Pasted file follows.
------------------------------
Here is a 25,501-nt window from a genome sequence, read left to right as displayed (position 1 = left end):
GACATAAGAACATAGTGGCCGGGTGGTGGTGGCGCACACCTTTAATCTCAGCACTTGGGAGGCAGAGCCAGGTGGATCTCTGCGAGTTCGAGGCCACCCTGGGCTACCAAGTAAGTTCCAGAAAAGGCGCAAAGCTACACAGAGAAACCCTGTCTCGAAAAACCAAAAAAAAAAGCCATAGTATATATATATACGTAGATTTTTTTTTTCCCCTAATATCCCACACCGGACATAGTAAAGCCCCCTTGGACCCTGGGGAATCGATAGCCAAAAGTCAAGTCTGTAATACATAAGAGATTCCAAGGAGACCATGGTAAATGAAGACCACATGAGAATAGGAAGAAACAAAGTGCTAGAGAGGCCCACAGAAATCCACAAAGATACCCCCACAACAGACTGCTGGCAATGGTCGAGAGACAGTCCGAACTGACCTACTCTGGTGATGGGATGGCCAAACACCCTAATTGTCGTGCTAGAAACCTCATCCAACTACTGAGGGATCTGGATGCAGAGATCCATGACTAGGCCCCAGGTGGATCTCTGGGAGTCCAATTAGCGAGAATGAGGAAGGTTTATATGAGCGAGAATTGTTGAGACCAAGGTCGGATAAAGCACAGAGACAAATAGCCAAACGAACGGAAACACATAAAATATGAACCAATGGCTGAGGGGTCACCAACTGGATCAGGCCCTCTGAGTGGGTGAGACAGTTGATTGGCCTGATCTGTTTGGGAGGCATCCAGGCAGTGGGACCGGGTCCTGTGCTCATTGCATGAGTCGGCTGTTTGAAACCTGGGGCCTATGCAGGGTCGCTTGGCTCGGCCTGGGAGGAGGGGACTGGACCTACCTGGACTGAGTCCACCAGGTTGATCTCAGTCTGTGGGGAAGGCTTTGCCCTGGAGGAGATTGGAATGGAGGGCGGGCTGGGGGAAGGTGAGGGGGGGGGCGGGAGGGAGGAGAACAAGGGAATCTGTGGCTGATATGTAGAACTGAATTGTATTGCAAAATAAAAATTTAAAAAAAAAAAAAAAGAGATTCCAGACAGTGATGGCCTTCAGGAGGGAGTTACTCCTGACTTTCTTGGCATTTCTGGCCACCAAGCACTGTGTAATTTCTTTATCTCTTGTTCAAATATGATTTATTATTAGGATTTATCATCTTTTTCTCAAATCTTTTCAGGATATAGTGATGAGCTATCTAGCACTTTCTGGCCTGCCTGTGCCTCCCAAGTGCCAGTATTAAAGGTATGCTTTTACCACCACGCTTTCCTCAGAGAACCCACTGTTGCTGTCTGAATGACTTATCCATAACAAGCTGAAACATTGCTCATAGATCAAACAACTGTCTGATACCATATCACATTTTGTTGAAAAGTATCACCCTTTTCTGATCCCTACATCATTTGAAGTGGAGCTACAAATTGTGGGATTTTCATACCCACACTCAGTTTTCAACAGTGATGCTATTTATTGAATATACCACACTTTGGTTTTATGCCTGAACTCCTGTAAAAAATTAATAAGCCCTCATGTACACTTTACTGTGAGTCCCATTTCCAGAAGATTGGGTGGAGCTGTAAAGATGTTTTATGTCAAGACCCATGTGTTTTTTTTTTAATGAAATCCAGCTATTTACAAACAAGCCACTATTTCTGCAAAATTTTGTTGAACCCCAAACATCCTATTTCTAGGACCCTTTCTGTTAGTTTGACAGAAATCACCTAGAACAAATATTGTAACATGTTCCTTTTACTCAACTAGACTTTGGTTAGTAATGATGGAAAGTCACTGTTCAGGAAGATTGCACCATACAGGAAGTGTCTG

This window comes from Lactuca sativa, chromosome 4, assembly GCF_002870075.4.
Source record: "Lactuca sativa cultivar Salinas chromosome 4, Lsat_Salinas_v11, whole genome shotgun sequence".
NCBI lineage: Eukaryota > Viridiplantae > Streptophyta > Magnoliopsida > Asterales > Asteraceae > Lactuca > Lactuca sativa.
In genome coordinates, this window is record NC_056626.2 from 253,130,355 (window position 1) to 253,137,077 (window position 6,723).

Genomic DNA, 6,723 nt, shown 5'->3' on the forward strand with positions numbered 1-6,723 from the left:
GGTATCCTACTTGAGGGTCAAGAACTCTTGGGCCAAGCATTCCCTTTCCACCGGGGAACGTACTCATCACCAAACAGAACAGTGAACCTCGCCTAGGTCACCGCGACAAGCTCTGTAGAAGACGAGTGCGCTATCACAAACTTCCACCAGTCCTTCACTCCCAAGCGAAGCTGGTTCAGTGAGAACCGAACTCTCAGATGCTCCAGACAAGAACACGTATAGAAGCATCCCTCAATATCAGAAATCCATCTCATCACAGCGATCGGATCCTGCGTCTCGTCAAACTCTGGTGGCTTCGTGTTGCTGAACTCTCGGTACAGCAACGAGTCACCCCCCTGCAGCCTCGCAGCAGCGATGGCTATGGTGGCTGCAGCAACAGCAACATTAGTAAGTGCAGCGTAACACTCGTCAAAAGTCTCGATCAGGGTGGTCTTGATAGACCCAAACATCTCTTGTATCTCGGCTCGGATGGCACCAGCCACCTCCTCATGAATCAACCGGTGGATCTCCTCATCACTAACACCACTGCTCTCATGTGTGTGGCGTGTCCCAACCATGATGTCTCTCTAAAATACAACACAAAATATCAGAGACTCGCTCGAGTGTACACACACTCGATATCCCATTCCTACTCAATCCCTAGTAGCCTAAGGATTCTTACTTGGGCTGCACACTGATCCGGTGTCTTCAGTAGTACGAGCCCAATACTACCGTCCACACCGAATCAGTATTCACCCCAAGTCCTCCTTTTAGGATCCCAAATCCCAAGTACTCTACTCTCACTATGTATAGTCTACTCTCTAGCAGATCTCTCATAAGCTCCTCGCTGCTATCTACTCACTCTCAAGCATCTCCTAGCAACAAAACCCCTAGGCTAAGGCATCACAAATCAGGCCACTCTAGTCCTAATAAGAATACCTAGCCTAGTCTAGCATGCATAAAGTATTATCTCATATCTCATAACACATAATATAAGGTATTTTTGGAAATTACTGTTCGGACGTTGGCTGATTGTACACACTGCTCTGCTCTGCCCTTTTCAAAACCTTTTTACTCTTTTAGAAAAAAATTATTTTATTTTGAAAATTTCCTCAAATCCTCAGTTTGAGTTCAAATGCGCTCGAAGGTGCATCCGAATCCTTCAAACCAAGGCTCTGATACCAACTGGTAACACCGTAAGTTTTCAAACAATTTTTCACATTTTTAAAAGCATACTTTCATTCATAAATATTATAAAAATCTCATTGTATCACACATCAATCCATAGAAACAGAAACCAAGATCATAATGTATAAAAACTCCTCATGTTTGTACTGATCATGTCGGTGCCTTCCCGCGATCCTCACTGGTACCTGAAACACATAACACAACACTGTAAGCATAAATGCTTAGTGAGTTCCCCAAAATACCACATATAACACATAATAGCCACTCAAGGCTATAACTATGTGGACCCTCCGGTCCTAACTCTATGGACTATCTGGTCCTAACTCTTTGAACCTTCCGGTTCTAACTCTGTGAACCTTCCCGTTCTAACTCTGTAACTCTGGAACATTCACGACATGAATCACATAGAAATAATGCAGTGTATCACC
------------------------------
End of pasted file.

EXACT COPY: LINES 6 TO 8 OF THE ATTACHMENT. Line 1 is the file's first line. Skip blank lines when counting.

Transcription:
In genome coordinates, this window is record NC_056626.2 from 253,130,355 (window position 1) to 253,137,077 (window position 6,723).

Genomic DNA, 6,723 nt, shown 5'->3' on the forward strand with positions numbered 1-6,723 from the left:
GGTATCCTACTTGAGGGTCAAGAACTCTTGGGCCAAGCATTCCCTTTCCACCGGGGAACGTACTCATCACCAAACAGAACAGTGAACCTCGCCTAGGTCACCGCGACAAGCTCTGTAGAAGACGAGTGCGCTATCACAAACTTCCACCAGTCCTTCACTCCCAAGCGAAGCTGGTTCAGTGAGAACCGAACTCTCAGATGCTCCAGACAAGAACACGTATAGAAGCATCCCTCAATATCAGAAATCCATCTCATCACAGCGATCGGATCCTGCGTCTCGTCAAACTCTGGTGGCTTCGTGTTGCTGAACTCTCGGTACAGCAACGAGTCACCCCCCTGCAGCCTCGCAGCAGCGATGGCTATGGTGGCTGCAGCAACAGCAACATTAGTAAGTGCAGCGTAACACTCGTCAAAAGTCTCGATCAGGGTGGTCTTGATAGACCCAAACATCTCTTGTATCTCGGCTCGGATGGCACCAGCCACCTCCTCATGAATCAACCGGTGGATCTCCTCATCACTAACACCACTGCTCTCATGTGTGTGGCGTGTCCCAACCATGATGTCTCTCTAAAATACAACACAAAATATCAGAGACTCGCTCGAGTGTACACACACTCGATATCCCATTCCTACTCAATCCCTAGTAGCCTAAGGATTCTTACTTGGGCTGCACACTGATCCGGTGTCTTCAGTAGTACGAGCCCAATACTACCGTCCACACCGAATCAGTATTCACCCCAAGTCCTCCTTTTAGGATCCCAAATCCCAAGTACTCTACTCTCACTATGTATAGTCTACTCTCTAGCAGATCTCTCATAAGCTCCTCGCTGCTATCTACTCACTCTCAAGCATCTCCTAGCAACAAAACCCCTAGGCTAAGGCATCACAAATCAGGCCACTCTAGTCCTAATAAGAATACCTAGCCTAGTCTAGCATGCATAAAGTATTATCTCATATCTCATAACACATAATATAAGGTATTTTTGGAAATTACTGTTCGGACGTTGGCTGATTGTACACACTGCTCTGCTCTGCCCTTTTCAAAACCTTTTTACTCTTTTAGAAAAAAATTATTTTATTTTGAAAATTTCCTCAAATCCTCAGTTTGAGTTCAAATGCGCTCGAAGGTGCATCCGAATCCTTCAAACCAAGGCTCTGATACCAACTGGTAACACCGTAAGTTTTCAAACAATTTTTCACATTTTTAAAAGCATACTTTCATTCATAAATATTATAAAAATCTCATTGTATCACACATCAATCCATAGAAACAGAAACCAAGATCATAATGTATAAAAACTCCTCATGTTTGTACTGATCATGTCGGTGCCTTCCCGCGATCCTCACTGGTACCTGAAACACATAACACAACACTGTAAGCATAAATGCTTAGTGAGTTCCCCAAAATACCACATATAACACATAATAGCCACTCAAGGCTATAACTATGTGGACCCTCCGGTCCTAACTCTATGGACTATCTGGTCCTAACTCTTTGAACCTTCCGGTTCTAACTCTGTGAACCTTCCCGTTCTAACTCTGTAACTCTGGAACATTCACGACATGAATCACATAGAAATAATGCAGTGTATCACC